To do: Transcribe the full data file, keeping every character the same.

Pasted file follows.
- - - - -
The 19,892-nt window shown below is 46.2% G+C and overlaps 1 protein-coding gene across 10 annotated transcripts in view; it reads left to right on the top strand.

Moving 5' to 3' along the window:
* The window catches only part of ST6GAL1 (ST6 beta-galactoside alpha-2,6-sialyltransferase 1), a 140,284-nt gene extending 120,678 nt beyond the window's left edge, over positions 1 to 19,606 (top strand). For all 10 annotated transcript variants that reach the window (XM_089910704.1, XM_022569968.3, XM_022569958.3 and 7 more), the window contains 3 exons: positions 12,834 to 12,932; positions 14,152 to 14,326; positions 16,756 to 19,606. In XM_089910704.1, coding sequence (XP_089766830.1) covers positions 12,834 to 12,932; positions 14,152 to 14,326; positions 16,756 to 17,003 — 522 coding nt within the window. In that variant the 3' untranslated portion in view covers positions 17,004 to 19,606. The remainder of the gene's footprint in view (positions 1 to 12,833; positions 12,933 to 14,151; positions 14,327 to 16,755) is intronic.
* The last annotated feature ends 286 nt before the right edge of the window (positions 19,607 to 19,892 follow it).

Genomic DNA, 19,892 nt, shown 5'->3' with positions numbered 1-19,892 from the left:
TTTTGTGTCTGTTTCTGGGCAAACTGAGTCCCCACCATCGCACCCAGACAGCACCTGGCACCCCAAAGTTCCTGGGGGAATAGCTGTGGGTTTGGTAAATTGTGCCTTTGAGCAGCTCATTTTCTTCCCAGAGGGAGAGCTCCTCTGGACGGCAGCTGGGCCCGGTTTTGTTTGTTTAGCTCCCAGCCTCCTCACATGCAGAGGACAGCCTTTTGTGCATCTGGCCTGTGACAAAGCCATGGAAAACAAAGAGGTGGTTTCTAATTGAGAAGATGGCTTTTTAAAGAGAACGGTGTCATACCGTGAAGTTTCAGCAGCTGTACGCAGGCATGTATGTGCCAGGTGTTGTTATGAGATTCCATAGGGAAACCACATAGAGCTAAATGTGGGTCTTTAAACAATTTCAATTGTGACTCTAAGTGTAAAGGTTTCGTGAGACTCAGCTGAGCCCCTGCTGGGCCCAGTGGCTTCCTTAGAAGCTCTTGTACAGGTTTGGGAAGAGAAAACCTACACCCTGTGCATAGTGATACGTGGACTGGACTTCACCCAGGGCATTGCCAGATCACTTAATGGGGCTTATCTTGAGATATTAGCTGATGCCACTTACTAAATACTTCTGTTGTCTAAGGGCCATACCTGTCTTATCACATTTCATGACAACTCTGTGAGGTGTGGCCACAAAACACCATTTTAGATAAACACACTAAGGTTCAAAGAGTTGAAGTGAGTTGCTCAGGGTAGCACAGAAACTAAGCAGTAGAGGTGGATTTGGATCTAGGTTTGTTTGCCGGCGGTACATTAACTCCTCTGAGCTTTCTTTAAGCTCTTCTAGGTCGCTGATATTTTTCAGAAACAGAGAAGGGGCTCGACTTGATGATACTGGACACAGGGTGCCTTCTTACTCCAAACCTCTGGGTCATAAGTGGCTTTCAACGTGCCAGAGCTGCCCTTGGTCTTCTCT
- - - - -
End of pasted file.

The 19,892-nt window shown below is 46.2% G+C and overlaps 1 protein-coding gene across 10 annotated transcripts in view; it reads left to right on the top strand.

Moving 5' to 3' along the window:
* The window catches only part of ST6GAL1 (ST6 beta-galactoside alpha-2,6-sialyltransferase 1), a 140,284-nt gene extending 120,678 nt beyond the window's left edge, over positions 1 to 19,606 (top strand). For all 10 annotated transcript variants that reach the window (XM_089910704.1, XM_022569968.3, XM_022569958.3 and 7 more), the window contains 3 exons: positions 12,834 to 12,932; positions 14,152 to 14,326; positions 16,756 to 19,606. In XM_089910704.1, coding sequence (XP_089766830.1) covers positions 12,834 to 12,932; positions 14,152 to 14,326; positions 16,756 to 17,003 — 522 coding nt within the window. In that variant the 3' untranslated portion in view covers positions 17,004 to 19,606. The remainder of the gene's footprint in view (positions 1 to 12,833; positions 12,933 to 14,151; positions 14,327 to 16,755) is intronic.
* The last annotated feature ends 286 nt before the right edge of the window (positions 19,607 to 19,892 follow it).

Genomic DNA, 19,892 nt, shown 5'->3' with positions numbered 1-19,892 from the left:
TTTTGTGTCTGTTTCTGGGCAAACTGAGTCCCCACCATCGCACCCAGACAGCACCTGGCACCCCAAAGTTCCTGGGGGAATAGCTGTGGGTTTGGTAAATTGTGCCTTTGAGCAGCTCATTTTCTTCCCAGAGGGAGAGCTCCTCTGGACGGCAGCTGGGCCCGGTTTTGTTTGTTTAGCTCCCAGCCTCCTCACATGCAGAGGACAGCCTTTTGTGCATCTGGCCTGTGACAAAGCCATGGAAAACAAAGAGGTGGTTTCTAATTGAGAAGATGGCTTTTTAAAGAGAACGGTGTCATACCGTGAAGTTTCAGCAGCTGTACGCAGGCATGTATGTGCCAGGTGTTGTTATGAGATTCCATAGGGAAACCACATAGAGCTAAATGTGGGTCTTTAAACAATTTCAATTGTGACTCTAAGTGTAAAGGTTTCGTGAGACTCAGCTGAGCCCCTGCTGGGCCCAGTGGCTTCCTTAGAAGCTCTTGTACAGGTTTGGGAAGAGAAAACCTACACCCTGTGCATAGTGATACGTGGACTGGACTTCACCCAGGGCATTGCCAGATCACTTAATGGGGCTTATCTTGAGATATTAGCTGATGCCACTTACTAAATACTTCTGTTGTCTAAGGGCCATACCTGTCTTATCACATTTCATGACAACTCTGTGAGGTGTGGCCACAAAACACCATTTTAGATAAACACACTAAGGTTCAAAGAGTTGAAGTGAGTTGCTCAGGGTAGCACAGAAACTAAGCAGTAGAGGTGGATTTGGATCTAGGTTTGTTTGCCGGCGGTACATTAACTCCTCTGAGCTTTCTTTAAGCTCTTCTAGGTCGCTGATATTTTTCAGAAACAGAGAAGGGGCTCGACTTGATGATACTGGACACAGGGTGCCTTCTTACTCCAAACCTCTGGGTCATAAGTGGCTTTCAACGTGCCAGAGCTGCCCTTGGTCTTCTCT